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In the spirit of the late, supremely great Tina Turner, Beyoncé started her Minneapolis concert Thursday night nice and easy.

It was not one or two ballads but six subdued selections, including Destiny's Child's unhurried "Dangerously in Love," her own sit-seductively-atop-a-silver-piano "1+1" and ultimately a reimagined down-tempo treatment of "River Deep, Mountain High," the Ike & Tina Turner classic.

But then, in the Tina tradition, Beyoncé delivered the rest of her 2 ½-hour concert at Huntington Bank Stadium nice and rough. Banger after bass-heavy banger, with some lush ballads as well as tastes of tunes by the Jackson 5 and Madonna mixed in for winking fun. It was a resoundingly spectacular extravaganza combining dazzlingly opulent outfits, delightfully over-the-top sets, captivatingly invigorating choreography, strikingly terrific vocalizing, a daring (as in not-necessarily-crowd-pleasing) set list and endless irresistible beats that 35,000 people could dance to. And did.

It was a performance worthy of a queen. Even though it was less fan-fulfilling than Taylor Swift's U.S. Bank Stadium marathons in June or less age-defyingly satisfying as Bruce Springsteen's effort in March at Xcel Energy Center, Beyoncé's show was a real stunner by any standard.

After playing to more than 1 million fans in Europe this spring and summer, Queen Bey, 41, is back in the States this month celebrating "Renaissance," her 2022 tribute to Black and queer club culture. In fact, 14 of Thursday's 34 tunes came from that album, a remarkable collection but far from her most popular solo effort. However, she remixed many numbers to feel freer and more forceful as if to implore "release ya wiggle," as she put it in her hit "Break My Soul."

And who could resist the eye-popping visuals and ambitious presentation? Emphasizing a silver palette, Beyoncé sported a wow-inducing array of outfits from Alexander McQueen, Stella McCartney, Loewe, Gucci and Fendi, among others — from a black body stocking highlighted with a silver sequined horse to a black-and-gold bee leotard with black wings on her bee-hind to a crystal-decorated gold catsuit with sewn-in hands covering her privates.

"It should cost a billion to look this good," she sang in "Pure/Honey" in her bee outfit. She got that right.

Ditto for the staging, which included high-tech animation, robotic arms, a ginormous disco ball, a massive inflated horse head, a video wall the size of a four-story apartment building and a mirrored horse that silver-clad Beyoncé floated in on during the finale amid shiny confetti. Hi yo, silver!

Divided into six segments with titles like "Opulence" and "Motherboard," the show featured 22 dancers in such styles as ballroom vogueing, modern dance, contemporary hip-hop and break dancing. When Beyoncé participated in the dancing, her moves weren't as consistently pronounced and athletic as those of the other dancers but that never detracted from the entertainment value.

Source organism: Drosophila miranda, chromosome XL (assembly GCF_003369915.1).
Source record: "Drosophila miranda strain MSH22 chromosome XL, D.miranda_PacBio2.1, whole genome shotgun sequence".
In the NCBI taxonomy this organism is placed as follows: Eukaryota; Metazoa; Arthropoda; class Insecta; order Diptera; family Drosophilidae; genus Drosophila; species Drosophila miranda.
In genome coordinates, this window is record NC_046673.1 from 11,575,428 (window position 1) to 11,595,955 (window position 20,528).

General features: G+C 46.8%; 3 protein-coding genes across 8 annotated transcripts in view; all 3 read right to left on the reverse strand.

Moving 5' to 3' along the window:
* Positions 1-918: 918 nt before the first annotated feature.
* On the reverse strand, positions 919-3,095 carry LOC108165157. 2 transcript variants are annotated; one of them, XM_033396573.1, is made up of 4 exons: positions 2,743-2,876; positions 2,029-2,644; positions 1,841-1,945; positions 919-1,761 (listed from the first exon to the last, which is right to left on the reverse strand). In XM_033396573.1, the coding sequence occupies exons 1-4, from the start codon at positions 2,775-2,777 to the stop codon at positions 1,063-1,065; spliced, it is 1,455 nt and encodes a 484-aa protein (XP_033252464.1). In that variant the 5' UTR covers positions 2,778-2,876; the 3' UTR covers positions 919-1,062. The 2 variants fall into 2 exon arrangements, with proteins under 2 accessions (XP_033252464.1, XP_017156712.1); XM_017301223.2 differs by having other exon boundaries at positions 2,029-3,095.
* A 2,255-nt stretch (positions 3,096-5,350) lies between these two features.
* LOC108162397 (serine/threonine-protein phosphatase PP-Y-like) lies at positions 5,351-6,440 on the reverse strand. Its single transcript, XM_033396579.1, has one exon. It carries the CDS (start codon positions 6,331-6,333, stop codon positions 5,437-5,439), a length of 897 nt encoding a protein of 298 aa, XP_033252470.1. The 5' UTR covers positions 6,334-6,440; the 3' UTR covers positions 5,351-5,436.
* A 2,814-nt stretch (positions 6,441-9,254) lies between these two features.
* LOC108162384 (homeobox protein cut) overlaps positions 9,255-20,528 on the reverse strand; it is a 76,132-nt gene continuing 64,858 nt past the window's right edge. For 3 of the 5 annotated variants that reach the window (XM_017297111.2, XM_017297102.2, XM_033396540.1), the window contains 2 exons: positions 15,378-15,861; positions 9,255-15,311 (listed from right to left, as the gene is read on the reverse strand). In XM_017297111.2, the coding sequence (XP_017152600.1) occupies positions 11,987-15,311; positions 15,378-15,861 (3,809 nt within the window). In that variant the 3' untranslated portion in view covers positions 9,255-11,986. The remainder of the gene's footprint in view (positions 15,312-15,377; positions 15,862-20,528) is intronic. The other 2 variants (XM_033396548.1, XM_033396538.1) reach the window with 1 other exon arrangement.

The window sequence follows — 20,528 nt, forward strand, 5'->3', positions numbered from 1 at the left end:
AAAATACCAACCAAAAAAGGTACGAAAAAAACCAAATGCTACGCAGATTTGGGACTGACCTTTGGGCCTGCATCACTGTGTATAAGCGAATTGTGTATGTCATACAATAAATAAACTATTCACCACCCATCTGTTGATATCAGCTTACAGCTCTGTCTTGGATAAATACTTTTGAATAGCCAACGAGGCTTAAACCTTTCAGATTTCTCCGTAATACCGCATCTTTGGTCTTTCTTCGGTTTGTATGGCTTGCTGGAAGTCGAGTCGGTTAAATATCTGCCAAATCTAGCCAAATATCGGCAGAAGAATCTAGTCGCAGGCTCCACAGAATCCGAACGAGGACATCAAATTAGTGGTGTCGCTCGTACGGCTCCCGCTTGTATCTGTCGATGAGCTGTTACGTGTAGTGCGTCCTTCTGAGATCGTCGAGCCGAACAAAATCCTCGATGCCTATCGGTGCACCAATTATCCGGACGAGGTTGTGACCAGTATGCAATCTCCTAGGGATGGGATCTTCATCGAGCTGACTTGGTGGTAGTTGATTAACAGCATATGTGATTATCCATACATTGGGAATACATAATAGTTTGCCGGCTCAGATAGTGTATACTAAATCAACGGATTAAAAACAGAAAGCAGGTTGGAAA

Similarly, Bey was all over the place musically, supported by 10 musicians embracing R&B balladry, funk, pop, soul, bounce, dembow, various hip-hop flavas as well as techno, house and other styles of dance-club sounds.

With an underappreciated singing voice that was at turns sumptuously soulful and elastically jazzy, she addressed numerous topics, everything from self-love ("Cozy") and racial injustice ("Black Parade") to horniness ("Heated") and hedonism ("Cuff It").

Bey snuck in her version of "Lift Off" by Kanye West and Jay-Z, her husband, but she trotted out their daughter, Blue Ivy, 11, for real for "My Power." The youngster, introduced by her mother as "kinfolk," stepped to the front of the parade of dancers — and she more than held her own in an understated red jumpsuit. She ended with a cute little-girl wave and then busted some pro moves before exiting.

Blue Ivy received arguably the night's loudest ovation. Mom followed that tough act by riding atop a silver tank for "Black Parade." Who runs the world?

The set list may not have included enough oldies for some fans — put your hand up if you missed "Single Ladies (Put a Ring on It") and "Halo" — but 2016's riveting "Formation" and the back-to-back punch of 2011's sing-along "Love on Top" (with a bit of the J5's "I Want You Back" bass line) and 2003's aggressively reconsidered "Crazy in Love" with its extended horn flourish were audience-pleasers.

In the crowded-but-fast-moving show, Beyoncé inserted covers of tunes by Rose Royce, Frankie Beverly & Maze, Megan Thee Stallion, Ike & Tina, Jay-Z and Destiny's Child, her own trio from 1990-2006. Her four backup singers delivered Diana Ross' disco favorite "Love Hangover" during one of the five-minute interludes between segments.

Props to Queen Bey for choosing the outdoor Gophers football stadium over the acoustically challenging U.S. Bank Stadium, which is in vogue with other big stars. She's performed in both venues before, and although she had to deal with a rain delay in 2016 at the University of Minnesota gridiron, this show went off without a hitch. And, overall, it was more futuristic, celebrative and exciting than her last effort there, though not as personal, emotional and revelatory.

Proclaiming her renaissance on her first solo tour in seven years, Beyoncé was simply relentless Thursday. Song after song, outfit after outfit, special effect after special effect. Before the encore, she delivered a couple of "Renaissance" tunes, including the gripping "America Has a Problem," which, despite its title, is not overtly political and keeps her fans guessing about its meaning. Ah, people, just shut up and dance.